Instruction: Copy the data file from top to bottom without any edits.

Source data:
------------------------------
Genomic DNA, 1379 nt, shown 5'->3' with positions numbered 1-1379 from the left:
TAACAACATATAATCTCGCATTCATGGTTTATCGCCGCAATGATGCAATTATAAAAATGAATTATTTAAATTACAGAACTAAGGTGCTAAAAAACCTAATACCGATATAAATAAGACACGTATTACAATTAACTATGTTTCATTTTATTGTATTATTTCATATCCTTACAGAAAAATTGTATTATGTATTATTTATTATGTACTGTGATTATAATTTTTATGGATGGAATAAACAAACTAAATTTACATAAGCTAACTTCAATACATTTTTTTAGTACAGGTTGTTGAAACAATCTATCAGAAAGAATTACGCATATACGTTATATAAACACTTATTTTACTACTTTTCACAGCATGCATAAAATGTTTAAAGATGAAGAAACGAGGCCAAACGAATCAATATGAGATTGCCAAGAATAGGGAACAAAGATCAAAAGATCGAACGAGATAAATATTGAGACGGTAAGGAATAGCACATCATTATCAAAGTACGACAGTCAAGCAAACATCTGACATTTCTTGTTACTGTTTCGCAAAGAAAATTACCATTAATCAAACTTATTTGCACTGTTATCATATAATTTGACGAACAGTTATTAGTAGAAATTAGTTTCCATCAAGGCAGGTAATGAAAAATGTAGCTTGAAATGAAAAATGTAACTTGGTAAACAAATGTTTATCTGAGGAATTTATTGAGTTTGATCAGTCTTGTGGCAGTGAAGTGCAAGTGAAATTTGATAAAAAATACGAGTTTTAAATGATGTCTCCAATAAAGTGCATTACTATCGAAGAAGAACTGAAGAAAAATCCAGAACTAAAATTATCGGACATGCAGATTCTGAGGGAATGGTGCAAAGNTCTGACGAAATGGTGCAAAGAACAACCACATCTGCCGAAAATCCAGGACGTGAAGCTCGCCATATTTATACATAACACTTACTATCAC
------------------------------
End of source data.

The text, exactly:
Genomic DNA, 1379 nt, shown 5'->3' with positions numbered 1-1379 from the left:
TAACAACATATAATCTCGCATTCATGGTTTATCGCCGCAATGATGCAATTATAAAAATGAATTATTTAAATTACAGAACTAAGGTGCTAAAAAACCTAATACCGATATAAATAAGACACGTATTACAATTAACTATGTTTCATTTTATTGTATTATTTCATATCCTTACAGAAAAATTGTATTATGTATTATTTATTATGTACTGTGATTATAATTTTTATGGATGGAATAAACAAACTAAATTTACATAAGCTAACTTCAATACATTTTTTTAGTACAGGTTGTTGAAACAATCTATCAGAAAGAATTACGCATATACGTTATATAAACACTTATTTTACTACTTTTCACAGCATGCATAAAATGTTTAAAGATGAAGAAACGAGGCCAAACGAATCAATATGAGATTGCCAAGAATAGGGAACAAAGATCAAAAGATCGAACGAGATAAATATTGAGACGGTAAGGAATAGCACATCATTATCAAAGTACGACAGTCAAGCAAACATCTGACATTTCTTGTTACTGTTTCGCAAAGAAAATTACCATTAATCAAACTTATTTGCACTGTTATCATATAATTTGACGAACAGTTATTAGTAGAAATTAGTTTCCATCAAGGCAGGTAATGAAAAATGTAGCTTGAAATGAAAAATGTAACTTGGTAAACAAATGTTTATCTGAGGAATTTATTGAGTTTGATCAGTCTTGTGGCAGTGAAGTGCAAGTGAAATTTGATAAAAAATACGAGTTTTAAATGATGTCTCCAATAAAGTGCATTACTATCGAAGAAGAACTGAAGAAAAATCCAGAACTAAAATTATCGGACATGCAGATTCTGAGGGAATGGTGCAAAGNTCTGACGAAATGGTGCAAAGAACAACCACATCTGCCGAAAATCCAGGACGTGAAGCTCGCCATATTTATACATAACACTTACTATCAC